10 Of the most Famous Exhibits of the Museum of American revolution set to open in April 2017
Come 4th of July 2016 and America will be celebrating its 240th year of Independence. A nice Independence Day gift to give all proud Americans will be a preview into, one of the most significant of exhibits that make up the Museum Of American Revolution, that will open its doors to the public in April next year.
From personal effects of General George Washington to mesmerizing paintings depicting the iconic battle scenes, the museum has them all. The private museum will open its doors in Philadelphia next year and is based on the collection of artifacts belonging to the Valley Forge society founded by the Reverend WE Herbert Burk in 1909. Here are 10 of the most interesting exhibits of the American Revolution.
1 Gunpowder Horn
This powder horn used for storing gunpowder is engraved with slogans like ‘liberty or Death’ and belonged to a Virginia rifleman William Waller. In the battle for Fort Washington on Nov 16th, 1776, Waller was captured and taken prisoner by the British.
2 Lafayette’s Brazier
This 18th century brazier made from copper and iron belonged to Marquis De Lafayette, the man who played a major role in the French revolution of 1730. America will always remember him as the French military nobleman who fought along with Washington against the British. Lafayette was a good friend to both Washington and Jefferson. He gifted the Brazier to the famed commander of the American Revolution, Henry ‘Light Horse Harry’ lee.
3 Tent That Served As General Washington’s Headquarters
This is the original tent and sleeping quarters of General George Washington, which also substituted as his official military headquarters. Credit goes to the Curtis and Lee family who has preserved the tent over generations. The tent was purchased by Reverend W Herbert Burk on behalf of the Valley forge Museum of American history; the seller was none other than Mary Curtis Lee, daughter of Confederate Army General Robert E Lee.
4 Painting Depicting the Battle of Lexington-Concord
The Battle of Lexington was regarded as the first real battle of the American Revolution, which resulted in a rout for the British, when they attempted to capture armaments stored in Concord. Hundreds of angry militia men descended on the British, attacking them from all sides till they were routed and forced to retreat into the cover of gunships moored in Boston.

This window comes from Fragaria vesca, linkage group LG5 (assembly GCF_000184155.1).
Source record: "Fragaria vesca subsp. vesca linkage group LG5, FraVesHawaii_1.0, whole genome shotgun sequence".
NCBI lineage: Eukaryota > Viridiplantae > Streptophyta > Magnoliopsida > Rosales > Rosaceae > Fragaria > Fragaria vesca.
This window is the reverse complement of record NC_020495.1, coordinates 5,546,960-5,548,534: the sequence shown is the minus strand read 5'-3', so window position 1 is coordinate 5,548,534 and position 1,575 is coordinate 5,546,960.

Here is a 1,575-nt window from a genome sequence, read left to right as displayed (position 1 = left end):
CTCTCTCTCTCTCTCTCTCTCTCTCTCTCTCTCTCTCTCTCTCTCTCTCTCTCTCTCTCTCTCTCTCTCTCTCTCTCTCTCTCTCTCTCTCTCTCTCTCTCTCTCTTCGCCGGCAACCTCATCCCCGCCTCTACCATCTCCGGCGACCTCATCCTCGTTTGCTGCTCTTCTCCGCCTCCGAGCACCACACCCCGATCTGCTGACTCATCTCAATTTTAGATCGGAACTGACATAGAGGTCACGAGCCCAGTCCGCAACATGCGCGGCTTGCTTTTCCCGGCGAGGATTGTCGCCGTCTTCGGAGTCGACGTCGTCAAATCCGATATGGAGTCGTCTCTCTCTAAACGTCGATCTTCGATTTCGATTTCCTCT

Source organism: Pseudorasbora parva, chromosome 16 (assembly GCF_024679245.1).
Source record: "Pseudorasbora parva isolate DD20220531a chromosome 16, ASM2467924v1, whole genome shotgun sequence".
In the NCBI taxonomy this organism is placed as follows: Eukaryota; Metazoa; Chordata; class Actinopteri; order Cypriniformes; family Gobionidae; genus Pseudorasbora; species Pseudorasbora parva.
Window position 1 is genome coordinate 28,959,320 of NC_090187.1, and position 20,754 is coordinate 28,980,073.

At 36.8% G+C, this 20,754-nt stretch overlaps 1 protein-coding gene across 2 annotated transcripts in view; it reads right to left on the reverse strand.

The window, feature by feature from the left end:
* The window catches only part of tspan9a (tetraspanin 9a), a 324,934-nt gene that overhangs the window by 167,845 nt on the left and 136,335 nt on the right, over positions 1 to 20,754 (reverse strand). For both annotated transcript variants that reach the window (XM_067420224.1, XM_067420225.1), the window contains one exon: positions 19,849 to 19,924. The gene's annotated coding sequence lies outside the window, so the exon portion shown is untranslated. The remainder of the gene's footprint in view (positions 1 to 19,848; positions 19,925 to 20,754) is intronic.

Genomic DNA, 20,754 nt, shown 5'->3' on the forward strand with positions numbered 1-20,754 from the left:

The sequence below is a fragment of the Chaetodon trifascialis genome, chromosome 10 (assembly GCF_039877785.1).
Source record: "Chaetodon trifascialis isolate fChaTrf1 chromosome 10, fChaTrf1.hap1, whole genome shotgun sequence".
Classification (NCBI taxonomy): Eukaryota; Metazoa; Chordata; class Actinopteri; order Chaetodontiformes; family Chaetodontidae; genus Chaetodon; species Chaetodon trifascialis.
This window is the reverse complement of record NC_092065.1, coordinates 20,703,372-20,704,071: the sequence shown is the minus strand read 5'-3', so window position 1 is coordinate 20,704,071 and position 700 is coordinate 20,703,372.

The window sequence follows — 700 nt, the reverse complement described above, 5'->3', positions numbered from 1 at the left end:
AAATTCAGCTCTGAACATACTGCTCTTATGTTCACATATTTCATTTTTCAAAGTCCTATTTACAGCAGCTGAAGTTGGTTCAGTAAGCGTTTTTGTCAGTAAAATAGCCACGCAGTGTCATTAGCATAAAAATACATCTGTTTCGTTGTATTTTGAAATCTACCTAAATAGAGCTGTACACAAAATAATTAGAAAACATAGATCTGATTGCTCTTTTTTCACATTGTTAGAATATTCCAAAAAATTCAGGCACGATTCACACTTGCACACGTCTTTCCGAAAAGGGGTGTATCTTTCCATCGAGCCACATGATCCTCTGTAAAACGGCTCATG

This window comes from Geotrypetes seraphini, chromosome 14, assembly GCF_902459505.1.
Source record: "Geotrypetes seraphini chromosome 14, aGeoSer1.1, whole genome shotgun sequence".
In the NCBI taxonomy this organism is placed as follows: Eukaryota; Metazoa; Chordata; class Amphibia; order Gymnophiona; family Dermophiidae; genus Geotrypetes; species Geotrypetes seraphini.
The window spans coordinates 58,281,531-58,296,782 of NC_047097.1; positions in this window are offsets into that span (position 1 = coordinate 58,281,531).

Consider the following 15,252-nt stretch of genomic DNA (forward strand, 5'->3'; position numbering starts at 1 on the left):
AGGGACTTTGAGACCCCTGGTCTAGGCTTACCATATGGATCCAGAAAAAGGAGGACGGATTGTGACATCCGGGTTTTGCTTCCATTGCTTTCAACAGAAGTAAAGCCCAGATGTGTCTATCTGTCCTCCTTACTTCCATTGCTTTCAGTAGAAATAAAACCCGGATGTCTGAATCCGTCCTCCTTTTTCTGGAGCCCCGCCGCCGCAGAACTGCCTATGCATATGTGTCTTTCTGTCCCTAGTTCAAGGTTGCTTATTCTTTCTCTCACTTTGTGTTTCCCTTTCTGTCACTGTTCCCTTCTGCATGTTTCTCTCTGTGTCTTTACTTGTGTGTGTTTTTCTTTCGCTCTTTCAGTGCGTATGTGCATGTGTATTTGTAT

The Battle of Lexington is also famous for Paul Revere, who had warned the town earlier that “The British were coming.”
5 English Pistols of General Muhlenberg
Could you have guessed that the Commander of Washington’s 8th regiment of Virginia, was an American German General? His name was John Peter Gabriel Muhlenberg and somehow he got hold of these English Pistols and used them during the American Revolution.
6 An Army Veteran’s Military Coat
This is a uniquely preserved exhibit. An army man’s coat belonging to Jacob Latch, who was one of those, camped at Valley Forge, during the notorious winter of 1777-1778. At that time, Latch was only 17 years old. He had enlisted in the Continental Army along with his father and brother.
7 George Washington’s Silver Cups
These silver camp cups belonged to General George Washington. He used them for entertainment purposes when there were celebratory occasions. These two engraved cups were part of a set of a dozen similar cups, which were manufactured in Philadelphia. The inscription commemorating the revolution was engraved at a later date.
8 Headgear of Hessian Fusiliers
This pair of decorative headgear was worn by soldiers of the Hessian fusiliers. Hessian troops were part of a 3000-strong German Hessian soldiers, hired from the German state of Hesse-Cassel to fight against the American Revolution. A number of German soldiers belonging to other states also saw action, fighting on both sides during the American Revolution. At that time, Germany wasn’t a unified country but was made up of small independent states.
The headgear was discovered during a dredging of the Delaware in 1915 and presumably came from a sunken transport ship that had sunk in the river in March 1778.
9 Most Iconic Painting of the Revolution- March to Valley Forge
This is perhaps one of the most significant and iconic paintings of the American Revolution, marking Washington’s journey with his army to Valley Forge. Washington and his troops braved the terrible winter of 1777 -1778, where almost 2500 Americans died of starvation, disease and malnutrition. William Trego’s remarkable painting was exhibited at the Academy of Fine Arts, Pennsylvania in 1883. It was inspired by author Washington Irving’s Life of Washington. Valley Forge is one of the most iconic symbols of the American Revolution, depicting sacrifice, patriotism and valor.
10 The Oldest Stars and Stripes Belonging To Washington
And finally, we have for you, The Great American Stars and stripes, the standard of General George Washington himself. The Silk stars and stripes could well have been the earliest known American flag belonging to General George Washington. It featured 13 stars of the Union. The flag came into possession of General Washington’s sister, who descendants had preserved it over the years, till finally donating it to the Museum. This was the official standard, which signaled the General’s presence throughout the American Revolution.